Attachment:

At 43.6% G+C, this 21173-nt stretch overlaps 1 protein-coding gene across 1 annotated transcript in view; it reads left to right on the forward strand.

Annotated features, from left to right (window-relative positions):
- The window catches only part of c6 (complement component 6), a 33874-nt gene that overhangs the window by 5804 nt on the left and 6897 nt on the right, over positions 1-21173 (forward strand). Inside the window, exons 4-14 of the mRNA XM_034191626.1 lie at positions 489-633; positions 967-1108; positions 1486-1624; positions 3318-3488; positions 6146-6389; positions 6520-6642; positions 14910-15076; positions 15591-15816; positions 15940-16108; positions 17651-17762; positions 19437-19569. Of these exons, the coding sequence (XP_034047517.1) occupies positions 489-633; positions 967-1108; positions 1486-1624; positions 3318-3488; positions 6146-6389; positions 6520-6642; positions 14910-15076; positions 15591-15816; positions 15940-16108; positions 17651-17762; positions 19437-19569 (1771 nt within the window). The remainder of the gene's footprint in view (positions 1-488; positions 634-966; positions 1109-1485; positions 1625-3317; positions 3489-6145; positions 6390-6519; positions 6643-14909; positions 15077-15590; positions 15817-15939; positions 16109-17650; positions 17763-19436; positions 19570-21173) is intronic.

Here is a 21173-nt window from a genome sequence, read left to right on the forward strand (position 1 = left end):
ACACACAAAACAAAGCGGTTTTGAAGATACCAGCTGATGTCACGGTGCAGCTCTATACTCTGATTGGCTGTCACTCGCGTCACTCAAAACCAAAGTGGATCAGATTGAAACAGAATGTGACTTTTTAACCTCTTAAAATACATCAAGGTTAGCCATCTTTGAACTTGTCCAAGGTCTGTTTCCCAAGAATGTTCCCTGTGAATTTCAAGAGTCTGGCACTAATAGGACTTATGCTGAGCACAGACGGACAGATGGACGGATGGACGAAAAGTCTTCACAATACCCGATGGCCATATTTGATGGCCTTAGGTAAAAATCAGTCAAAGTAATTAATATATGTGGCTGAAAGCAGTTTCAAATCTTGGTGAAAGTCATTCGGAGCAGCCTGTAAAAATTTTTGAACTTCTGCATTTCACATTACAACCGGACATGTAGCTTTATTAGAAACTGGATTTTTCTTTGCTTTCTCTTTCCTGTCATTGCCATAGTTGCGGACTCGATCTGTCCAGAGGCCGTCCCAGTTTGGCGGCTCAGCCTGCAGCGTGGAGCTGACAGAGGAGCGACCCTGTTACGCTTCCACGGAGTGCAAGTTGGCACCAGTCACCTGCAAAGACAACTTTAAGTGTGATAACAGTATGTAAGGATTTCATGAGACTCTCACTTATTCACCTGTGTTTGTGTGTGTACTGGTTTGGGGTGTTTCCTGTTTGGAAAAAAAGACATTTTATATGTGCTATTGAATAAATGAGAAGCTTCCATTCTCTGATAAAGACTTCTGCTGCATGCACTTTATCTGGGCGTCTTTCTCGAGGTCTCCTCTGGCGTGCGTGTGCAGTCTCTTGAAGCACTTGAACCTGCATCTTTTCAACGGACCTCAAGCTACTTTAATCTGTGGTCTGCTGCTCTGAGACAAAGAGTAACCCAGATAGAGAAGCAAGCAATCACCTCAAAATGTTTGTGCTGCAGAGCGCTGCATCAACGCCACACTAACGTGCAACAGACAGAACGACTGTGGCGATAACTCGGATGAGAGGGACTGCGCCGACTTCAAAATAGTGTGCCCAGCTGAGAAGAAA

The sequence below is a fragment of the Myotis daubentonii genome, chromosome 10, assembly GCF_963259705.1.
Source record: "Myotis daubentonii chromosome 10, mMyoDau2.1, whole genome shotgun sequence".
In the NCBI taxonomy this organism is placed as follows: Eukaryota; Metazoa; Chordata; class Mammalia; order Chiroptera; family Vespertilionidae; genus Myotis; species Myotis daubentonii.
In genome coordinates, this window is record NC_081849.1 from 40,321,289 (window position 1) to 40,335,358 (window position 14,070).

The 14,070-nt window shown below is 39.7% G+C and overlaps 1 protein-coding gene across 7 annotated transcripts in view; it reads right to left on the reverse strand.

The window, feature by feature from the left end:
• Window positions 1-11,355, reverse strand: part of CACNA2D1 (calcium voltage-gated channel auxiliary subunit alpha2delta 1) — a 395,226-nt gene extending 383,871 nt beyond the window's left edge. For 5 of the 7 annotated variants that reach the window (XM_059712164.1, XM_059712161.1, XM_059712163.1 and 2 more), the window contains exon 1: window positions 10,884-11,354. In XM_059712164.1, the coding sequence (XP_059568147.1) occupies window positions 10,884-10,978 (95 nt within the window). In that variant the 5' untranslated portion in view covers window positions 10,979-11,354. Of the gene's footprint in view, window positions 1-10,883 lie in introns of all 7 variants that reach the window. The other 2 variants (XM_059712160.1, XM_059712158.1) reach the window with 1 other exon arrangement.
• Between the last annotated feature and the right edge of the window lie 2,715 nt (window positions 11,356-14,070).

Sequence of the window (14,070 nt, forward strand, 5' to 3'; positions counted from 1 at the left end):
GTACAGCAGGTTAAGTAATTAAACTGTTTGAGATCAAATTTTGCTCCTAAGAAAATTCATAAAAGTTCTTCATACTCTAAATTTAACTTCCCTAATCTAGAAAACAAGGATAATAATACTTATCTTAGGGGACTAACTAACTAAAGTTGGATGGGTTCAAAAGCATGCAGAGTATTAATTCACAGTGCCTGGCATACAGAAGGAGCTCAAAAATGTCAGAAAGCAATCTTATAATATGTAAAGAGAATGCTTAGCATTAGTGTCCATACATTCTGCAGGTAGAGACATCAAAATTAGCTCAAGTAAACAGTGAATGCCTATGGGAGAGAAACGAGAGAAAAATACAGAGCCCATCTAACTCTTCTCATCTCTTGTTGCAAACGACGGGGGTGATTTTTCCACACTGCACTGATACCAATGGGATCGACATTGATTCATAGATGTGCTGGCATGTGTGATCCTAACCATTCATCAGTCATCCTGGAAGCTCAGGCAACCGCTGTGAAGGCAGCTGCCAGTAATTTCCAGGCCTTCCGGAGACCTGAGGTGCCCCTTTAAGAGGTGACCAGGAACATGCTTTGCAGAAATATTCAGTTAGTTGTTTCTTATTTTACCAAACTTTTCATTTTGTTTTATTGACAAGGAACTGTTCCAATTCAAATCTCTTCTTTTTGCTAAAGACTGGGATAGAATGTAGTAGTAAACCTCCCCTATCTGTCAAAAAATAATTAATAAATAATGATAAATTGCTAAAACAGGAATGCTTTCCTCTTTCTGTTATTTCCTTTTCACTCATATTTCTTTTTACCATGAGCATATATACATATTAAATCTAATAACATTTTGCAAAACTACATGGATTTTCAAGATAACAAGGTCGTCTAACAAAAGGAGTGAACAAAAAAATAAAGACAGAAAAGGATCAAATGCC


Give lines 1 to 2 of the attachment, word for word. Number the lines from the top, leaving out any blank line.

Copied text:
At 43.6% G+C, this 21173-nt stretch overlaps 1 protein-coding gene across 1 annotated transcript in view; it reads left to right on the forward strand.

Annotated features, from left to right (window-relative positions):